Texas Public Hunting: TPWD Gets Grant



With the human population increasing in Texas, there is a definite need for more public hunting lands. And soon there may be more places for Texans to hunt! The Texas Parks and Wildlife Department (TPWD) has been awarded $813,068 for the first year of a potential three year grant totaling $2.4 million from the United States Department of Agriculture (USDA) to improve public access to wildlife recreation on private land.

“This public access grant is fabulous news for hunters, anglers, paddlers, birders and others across Texas,” said Linda Campbell, TPWD Private Lands and Public Hunting Director. “Along with river access projects, this important funding will allow us to continue to grow the Texas public hunting program, a high priority for hunters and TPWD, even in these challenging budget times,” she said.

Texas Hunting - Public Hunting Lands in Texas

With expected budgetary cuts, the state’s small game/dove lease program was expected to face a 15 percent cut, but with the USDA grant the program may actually see an increase in funding. Under the two-year-old grant program, TPWD will expand the available acreage of the state’s current small game hunting lease program, which includes white-winged and mourning dove hunting. New leases are expected around major metropolitan areas and interstate travel corridors.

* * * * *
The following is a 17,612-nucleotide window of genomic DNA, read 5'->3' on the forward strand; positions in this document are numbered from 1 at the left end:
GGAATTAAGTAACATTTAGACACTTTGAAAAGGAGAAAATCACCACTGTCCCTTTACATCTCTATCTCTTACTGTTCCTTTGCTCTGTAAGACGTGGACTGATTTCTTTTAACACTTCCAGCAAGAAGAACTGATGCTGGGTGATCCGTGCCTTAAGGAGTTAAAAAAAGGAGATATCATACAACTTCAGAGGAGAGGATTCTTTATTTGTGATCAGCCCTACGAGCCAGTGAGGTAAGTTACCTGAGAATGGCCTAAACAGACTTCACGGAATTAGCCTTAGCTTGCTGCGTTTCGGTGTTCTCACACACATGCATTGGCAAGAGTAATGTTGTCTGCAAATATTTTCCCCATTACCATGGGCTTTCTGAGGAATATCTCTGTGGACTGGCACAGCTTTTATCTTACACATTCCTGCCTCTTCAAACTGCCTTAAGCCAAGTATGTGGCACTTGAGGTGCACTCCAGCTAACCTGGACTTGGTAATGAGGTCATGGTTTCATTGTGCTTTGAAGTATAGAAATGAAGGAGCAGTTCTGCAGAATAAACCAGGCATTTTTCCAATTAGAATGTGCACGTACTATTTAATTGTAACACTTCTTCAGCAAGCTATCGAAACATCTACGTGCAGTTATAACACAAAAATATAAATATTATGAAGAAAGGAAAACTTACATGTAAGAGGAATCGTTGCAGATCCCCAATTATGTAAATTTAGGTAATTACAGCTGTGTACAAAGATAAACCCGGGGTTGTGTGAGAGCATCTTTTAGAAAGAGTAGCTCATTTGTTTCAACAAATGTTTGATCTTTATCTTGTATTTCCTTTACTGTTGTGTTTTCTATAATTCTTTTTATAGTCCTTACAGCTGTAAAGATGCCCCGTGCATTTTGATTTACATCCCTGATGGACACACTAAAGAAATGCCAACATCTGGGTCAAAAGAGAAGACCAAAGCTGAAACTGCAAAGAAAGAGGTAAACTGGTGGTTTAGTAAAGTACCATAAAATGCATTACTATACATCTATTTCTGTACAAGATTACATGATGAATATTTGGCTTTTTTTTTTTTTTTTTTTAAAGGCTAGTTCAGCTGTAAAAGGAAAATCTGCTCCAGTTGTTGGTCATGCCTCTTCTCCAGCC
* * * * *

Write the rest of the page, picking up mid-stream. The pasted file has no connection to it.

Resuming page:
The grant will also allow TPWD to increase the availability of public pronghorn, mule deer and whitetail deer hunting and establish additional river access points for fishing, paddling and wildlife viewing.

To achieve these goals, TPWD will hire four biologists to work directly with landowners and field staff to identify additional lands to lease for public hunting and recreational access. Biologists will also continue to work with landowners to manage and improve wildlife habitat on the leased property.


In addition to improving Texas public hunting land access, TPWD plans to use the grant to lease access points on rivers across the state. With these additional access points, for example, paddling trails down the Llano and Colorado Rivers could be broken into shorter, more reasonable stretches to enhance access for paddling, canoeing, kayaking, birding and other recreational waterway activities.


If you love Texas, you will LOVE this video!

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